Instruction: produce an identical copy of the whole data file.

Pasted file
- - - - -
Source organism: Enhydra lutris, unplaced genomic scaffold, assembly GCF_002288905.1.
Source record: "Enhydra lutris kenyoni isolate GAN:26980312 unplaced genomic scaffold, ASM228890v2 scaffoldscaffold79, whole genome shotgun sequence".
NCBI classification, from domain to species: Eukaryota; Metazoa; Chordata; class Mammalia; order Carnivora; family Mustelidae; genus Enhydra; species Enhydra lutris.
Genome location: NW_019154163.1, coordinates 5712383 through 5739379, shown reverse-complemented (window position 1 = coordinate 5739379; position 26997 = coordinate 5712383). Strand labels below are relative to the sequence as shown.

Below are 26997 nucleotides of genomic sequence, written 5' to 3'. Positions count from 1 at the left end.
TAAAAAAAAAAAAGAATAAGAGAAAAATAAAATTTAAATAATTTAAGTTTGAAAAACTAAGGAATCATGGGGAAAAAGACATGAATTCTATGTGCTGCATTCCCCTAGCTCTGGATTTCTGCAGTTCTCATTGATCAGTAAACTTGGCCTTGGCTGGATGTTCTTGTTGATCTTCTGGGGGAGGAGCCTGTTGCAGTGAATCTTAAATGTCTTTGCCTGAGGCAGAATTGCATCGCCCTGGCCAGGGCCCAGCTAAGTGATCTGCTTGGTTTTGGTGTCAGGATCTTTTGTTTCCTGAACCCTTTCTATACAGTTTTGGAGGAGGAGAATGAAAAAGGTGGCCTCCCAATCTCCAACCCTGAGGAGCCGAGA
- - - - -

Source organism: Enhydra lutris, unplaced genomic scaffold, assembly GCF_002288905.1.
Source record: "Enhydra lutris kenyoni isolate GAN:26980312 unplaced genomic scaffold, ASM228890v2 scaffoldscaffold79, whole genome shotgun sequence".
NCBI classification, from domain to species: Eukaryota; Metazoa; Chordata; class Mammalia; order Carnivora; family Mustelidae; genus Enhydra; species Enhydra lutris.
Genome location: NW_019154163.1, coordinates 5712383 through 5739379, shown reverse-complemented (window position 1 = coordinate 5739379; position 26997 = coordinate 5712383). Strand labels below are relative to the sequence as shown.

Below are 26997 nucleotides of genomic sequence, written 5' to 3'. Positions count from 1 at the left end.
TAAAAAAAAAAAAGAATAAGAGAAAAATAAAATTTAAATAATTTAAGTTTGAAAAACTAAGGAATCATGGGGAAAAAGACATGAATTCTATGTGCTGCATTCCCCTAGCTCTGGATTTCTGCAGTTCTCATTGATCAGTAAACTTGGCCTTGGCTGGATGTTCTTGTTGATCTTCTGGGGGAGGAGCCTGTTGCAGTGAATCTTAAATGTCTTTGCCTGAGGCAGAATTGCATCGCCCTGGCCAGGGCCCAGCTAAGTGATCTGCTTGGTTTTGGTGTCAGGATCTTTTGTTTCCTGAACCCTTTCTATACAGTTTTGGAGGAGGAGAATGAAAAAGGTGGCCTCCCAATCTCCAACCCTGAGGAGCCGAGA